Unrecognized by some, Detroit’s Trevion Williams builds his case for being at the top of the 2018 class
Detroit – Trevion Williams might not be the best player in Michigan in the class of 2018 but he’s close.
Williams is a 6-8, 250-pound forward who has played the past two seasons at Detroit Henry Ford Academy: School for Creative Studies after attending Chicago Mt. Carmel his freshman year.
This past season he averaged 22 points and 25 rebounds, and was named MVP in his team’s conference.
Yet Williams, despite his physical qualities and accomplishments, suffers, somehow, from a lack of notoriety.
Williams was not selected to the all-state teams released by the big three, nor was he named to the All-Detroit teams, as selected by the Detroit Free Press and the Detroit News. The Free Press and the News have selected all-area teams, which includes Detroit, for over half a century. The big three are the Free Press, the News and the Associated Press. These news organizations select and release all-state teams for the three major sports, football, boys and girls basketball.
It must be pointed out that Williams did not compete in the state tournament last month. Williams, in his 17th game, suffered a fractured left foot on the first play, a jump ball, of Henry Ford Academy’s conference tournament semifinal against Hamtramck on Feb. 21.
Two weeks later Williams had surgery and hasn’t played in a competitive game since. He is expected to play this weekend with his AAU team, the Family, in Virginia.
“I was very surprised,” Williams said when asked about the all-area and all-state snub. “I’ve been working very hard. I know my injury got me down. As far as the (all-state) rankings, I should have been in there. There are people (on the lists) on the same path as me.”
Bursting on the scene
Those who have seen Williams play can’t help but be impressed. He’s a post player who can shoot from the perimeter. He moves well for a player his size and he’s unselfish.
TJ Kelly of Inside Prep Sports (his website is www.ipsbasketball.com) first heard about Williams in December of 2015. Kelly, who grew up in Oakland County, has covered high school basketball in Michigan for 12 years and has been a knowledgeable source for college coaches and your everyday fan during this time.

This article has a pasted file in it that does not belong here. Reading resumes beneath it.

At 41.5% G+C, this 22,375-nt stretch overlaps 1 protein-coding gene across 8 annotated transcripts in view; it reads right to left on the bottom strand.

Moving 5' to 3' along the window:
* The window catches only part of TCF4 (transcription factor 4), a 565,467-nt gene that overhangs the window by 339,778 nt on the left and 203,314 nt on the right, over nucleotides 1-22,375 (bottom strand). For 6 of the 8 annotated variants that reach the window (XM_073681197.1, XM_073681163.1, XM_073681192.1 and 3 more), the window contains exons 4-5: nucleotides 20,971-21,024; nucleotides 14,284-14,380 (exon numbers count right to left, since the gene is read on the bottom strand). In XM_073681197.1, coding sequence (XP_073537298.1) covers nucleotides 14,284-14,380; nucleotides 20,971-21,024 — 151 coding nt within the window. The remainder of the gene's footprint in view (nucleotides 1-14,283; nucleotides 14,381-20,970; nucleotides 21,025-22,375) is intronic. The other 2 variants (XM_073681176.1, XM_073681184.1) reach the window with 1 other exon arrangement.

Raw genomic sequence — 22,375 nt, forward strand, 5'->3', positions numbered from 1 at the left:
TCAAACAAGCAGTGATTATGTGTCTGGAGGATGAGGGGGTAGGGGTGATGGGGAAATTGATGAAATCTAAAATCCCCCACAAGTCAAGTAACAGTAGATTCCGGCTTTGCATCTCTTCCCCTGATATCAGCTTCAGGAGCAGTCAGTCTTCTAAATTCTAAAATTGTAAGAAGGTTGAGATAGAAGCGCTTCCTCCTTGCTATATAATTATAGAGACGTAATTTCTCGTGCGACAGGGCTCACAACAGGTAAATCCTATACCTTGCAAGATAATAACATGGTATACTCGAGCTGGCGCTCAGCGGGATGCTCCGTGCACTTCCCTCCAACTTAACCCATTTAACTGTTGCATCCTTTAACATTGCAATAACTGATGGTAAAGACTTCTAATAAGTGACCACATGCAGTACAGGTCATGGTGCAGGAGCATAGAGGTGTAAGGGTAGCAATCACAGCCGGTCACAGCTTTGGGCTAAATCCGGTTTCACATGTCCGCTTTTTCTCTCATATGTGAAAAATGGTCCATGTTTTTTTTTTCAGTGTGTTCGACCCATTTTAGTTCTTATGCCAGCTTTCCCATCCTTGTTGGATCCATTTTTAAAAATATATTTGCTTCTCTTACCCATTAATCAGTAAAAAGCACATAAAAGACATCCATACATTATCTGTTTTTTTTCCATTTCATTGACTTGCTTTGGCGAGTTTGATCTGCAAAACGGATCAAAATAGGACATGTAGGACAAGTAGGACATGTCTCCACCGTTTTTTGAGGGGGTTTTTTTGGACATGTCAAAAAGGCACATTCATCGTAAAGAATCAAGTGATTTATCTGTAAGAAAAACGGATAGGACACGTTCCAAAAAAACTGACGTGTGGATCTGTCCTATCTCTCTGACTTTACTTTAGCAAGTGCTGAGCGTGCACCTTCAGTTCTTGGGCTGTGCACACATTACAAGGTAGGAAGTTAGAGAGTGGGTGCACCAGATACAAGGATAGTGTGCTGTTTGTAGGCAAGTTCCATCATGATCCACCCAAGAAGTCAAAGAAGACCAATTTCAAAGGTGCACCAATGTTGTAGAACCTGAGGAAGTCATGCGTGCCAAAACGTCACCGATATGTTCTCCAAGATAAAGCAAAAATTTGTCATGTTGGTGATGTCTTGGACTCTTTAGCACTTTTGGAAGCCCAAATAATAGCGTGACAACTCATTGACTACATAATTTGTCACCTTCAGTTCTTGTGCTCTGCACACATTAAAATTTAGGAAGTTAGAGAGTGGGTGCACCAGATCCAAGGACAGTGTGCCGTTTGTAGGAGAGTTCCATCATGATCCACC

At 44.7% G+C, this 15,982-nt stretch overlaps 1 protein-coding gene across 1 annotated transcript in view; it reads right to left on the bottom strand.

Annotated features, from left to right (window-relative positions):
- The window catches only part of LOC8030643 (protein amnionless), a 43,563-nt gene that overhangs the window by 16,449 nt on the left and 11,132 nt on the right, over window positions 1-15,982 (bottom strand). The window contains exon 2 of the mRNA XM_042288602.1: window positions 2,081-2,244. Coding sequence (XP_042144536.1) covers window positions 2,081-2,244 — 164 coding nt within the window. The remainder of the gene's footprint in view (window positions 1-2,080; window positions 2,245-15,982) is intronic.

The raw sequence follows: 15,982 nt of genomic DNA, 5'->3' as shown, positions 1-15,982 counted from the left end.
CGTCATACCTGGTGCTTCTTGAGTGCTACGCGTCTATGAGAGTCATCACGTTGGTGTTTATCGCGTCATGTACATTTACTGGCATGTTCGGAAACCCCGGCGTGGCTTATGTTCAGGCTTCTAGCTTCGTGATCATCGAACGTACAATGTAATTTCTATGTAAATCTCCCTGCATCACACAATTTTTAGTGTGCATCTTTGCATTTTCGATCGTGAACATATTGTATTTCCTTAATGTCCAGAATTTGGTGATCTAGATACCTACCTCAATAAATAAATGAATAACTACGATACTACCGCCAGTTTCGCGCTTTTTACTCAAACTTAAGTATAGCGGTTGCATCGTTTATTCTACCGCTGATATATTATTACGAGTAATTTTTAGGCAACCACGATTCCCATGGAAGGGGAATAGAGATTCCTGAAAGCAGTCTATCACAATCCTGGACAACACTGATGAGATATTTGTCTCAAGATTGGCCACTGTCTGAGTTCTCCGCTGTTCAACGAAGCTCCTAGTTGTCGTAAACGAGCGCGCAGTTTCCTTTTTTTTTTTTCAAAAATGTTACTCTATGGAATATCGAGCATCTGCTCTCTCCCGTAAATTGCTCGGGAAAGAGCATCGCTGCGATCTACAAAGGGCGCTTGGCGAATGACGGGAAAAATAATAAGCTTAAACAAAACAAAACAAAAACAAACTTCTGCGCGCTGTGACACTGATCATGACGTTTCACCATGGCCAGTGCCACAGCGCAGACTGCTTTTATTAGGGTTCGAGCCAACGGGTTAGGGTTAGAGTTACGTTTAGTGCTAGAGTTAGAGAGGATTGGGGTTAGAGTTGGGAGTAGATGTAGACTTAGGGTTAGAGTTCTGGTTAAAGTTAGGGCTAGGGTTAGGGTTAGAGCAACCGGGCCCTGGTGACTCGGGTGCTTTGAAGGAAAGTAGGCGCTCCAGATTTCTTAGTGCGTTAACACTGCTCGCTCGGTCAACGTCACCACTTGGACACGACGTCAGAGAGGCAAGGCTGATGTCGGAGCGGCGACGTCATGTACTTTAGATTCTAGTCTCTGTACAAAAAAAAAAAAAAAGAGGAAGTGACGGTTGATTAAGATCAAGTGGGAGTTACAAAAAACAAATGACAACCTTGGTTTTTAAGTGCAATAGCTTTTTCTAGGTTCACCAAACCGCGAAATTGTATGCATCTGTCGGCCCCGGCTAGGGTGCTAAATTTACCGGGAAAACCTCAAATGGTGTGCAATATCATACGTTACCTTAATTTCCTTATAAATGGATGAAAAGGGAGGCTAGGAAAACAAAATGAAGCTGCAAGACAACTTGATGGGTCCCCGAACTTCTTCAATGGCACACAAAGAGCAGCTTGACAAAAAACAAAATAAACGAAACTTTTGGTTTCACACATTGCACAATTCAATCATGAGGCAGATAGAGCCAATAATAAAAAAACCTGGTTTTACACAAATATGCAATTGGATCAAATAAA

“I was at the Roundball Classic (in Harper Woods),” Kelly said. “Williams wasn’t playing in it but people there told me I had to go see this guy at Henry Ford Academy. So in January I went to see him and he must have made six 3-pointers. I thought he’d be strictly a post player. His best attribute is his passing. He’s well-rounded. He has phenomenal hands.”
Williams did receive recognition from a number of publications before his junior season. This past December State Champs listed Williams as the No. 7 player overall and the Free Press had him No. 8 (longtime Free Press high school sports reporter Mick McCabe retired shortly after this list was released).
Kelly discounts the notion that Williams suffers from a lack of publicity. He said a number of players, like Theron Wilson of Royal Oak Dondero in the early 1990s, often aren’t well-publicized but are good players who must be seen and written about.
“It’s about due-diligence,” Kelly said. “(Williams) might be the only player who’s received a scholarship offer from Michigan State and not made all-state. I don’t think this will hurt him nationally. But instate he might not be a Mr. Basketball candidate because of not making all-state (this year).”
If Williams played for a school like Clarkston or Romulus, Class A schools that have won state titles recently, would he have been left off the all-state teams? Unlikely. Local media cover those teams on a regular basis.
Henry Ford Academy, a.k.a. HFA, is a charter school located on Milwaukee Street in the heart of Midtown, just south of the Fisher Theater, which is located on West Grand Boulevard. As of yet, the school doesn’t sponsor a football program but its basketball teams, girls and boys, compete in the Michigan Metro Athletic Conference with public schools such as Ecorse, Hamtramck and River Rouge, and charter schools such as Detroit Community, Detroit University Prep Science and Math, among others.
HFA has approximately 451 students, grades 9-12, and competed in the Class B tournament. There are approximately 800 students, grades 6-12.